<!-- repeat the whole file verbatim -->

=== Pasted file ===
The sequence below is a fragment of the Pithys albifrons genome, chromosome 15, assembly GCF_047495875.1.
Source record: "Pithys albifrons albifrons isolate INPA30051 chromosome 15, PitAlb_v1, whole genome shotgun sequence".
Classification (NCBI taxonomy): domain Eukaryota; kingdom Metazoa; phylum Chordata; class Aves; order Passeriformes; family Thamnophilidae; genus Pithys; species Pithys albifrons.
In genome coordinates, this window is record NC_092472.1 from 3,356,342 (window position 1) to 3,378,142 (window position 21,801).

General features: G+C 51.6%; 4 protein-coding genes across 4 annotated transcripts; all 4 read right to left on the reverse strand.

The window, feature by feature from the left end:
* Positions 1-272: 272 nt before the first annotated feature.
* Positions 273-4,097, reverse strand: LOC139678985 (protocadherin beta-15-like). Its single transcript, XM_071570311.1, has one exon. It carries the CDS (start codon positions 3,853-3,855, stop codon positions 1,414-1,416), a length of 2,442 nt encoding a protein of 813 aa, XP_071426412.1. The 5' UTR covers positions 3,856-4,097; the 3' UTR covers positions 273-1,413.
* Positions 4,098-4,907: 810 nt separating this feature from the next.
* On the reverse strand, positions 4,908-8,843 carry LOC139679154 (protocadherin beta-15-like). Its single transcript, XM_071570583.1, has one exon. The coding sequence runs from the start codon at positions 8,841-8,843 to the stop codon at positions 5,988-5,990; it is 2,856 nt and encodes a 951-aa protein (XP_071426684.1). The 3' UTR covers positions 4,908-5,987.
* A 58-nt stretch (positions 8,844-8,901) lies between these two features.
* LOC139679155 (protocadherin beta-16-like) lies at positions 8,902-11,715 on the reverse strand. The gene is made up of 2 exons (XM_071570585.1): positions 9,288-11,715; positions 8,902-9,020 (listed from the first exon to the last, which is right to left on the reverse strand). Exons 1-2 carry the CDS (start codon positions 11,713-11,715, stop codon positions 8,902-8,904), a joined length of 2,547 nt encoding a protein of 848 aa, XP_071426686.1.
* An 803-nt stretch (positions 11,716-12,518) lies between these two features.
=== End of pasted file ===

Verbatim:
The sequence below is a fragment of the Pithys albifrons genome, chromosome 15, assembly GCF_047495875.1.
Source record: "Pithys albifrons albifrons isolate INPA30051 chromosome 15, PitAlb_v1, whole genome shotgun sequence".
Classification (NCBI taxonomy): domain Eukaryota; kingdom Metazoa; phylum Chordata; class Aves; order Passeriformes; family Thamnophilidae; genus Pithys; species Pithys albifrons.
In genome coordinates, this window is record NC_092472.1 from 3,356,342 (window position 1) to 3,378,142 (window position 21,801).

General features: G+C 51.6%; 4 protein-coding genes across 4 annotated transcripts; all 4 read right to left on the reverse strand.

The window, feature by feature from the left end:
* Positions 1-272: 272 nt before the first annotated feature.
* Positions 273-4,097, reverse strand: LOC139678985 (protocadherin beta-15-like). Its single transcript, XM_071570311.1, has one exon. It carries the CDS (start codon positions 3,853-3,855, stop codon positions 1,414-1,416), a length of 2,442 nt encoding a protein of 813 aa, XP_071426412.1. The 5' UTR covers positions 3,856-4,097; the 3' UTR covers positions 273-1,413.
* Positions 4,098-4,907: 810 nt separating this feature from the next.
* On the reverse strand, positions 4,908-8,843 carry LOC139679154 (protocadherin beta-15-like). Its single transcript, XM_071570583.1, has one exon. The coding sequence runs from the start codon at positions 8,841-8,843 to the stop codon at positions 5,988-5,990; it is 2,856 nt and encodes a 951-aa protein (XP_071426684.1). The 3' UTR covers positions 4,908-5,987.
* A 58-nt stretch (positions 8,844-8,901) lies between these two features.
* LOC139679155 (protocadherin beta-16-like) lies at positions 8,902-11,715 on the reverse strand. The gene is made up of 2 exons (XM_071570585.1): positions 9,288-11,715; positions 8,902-9,020 (listed from the first exon to the last, which is right to left on the reverse strand). Exons 1-2 carry the CDS (start codon positions 11,713-11,715, stop codon positions 8,902-8,904), a joined length of 2,547 nt encoding a protein of 848 aa, XP_071426686.1.
* An 803-nt stretch (positions 11,716-12,518) lies between these two features.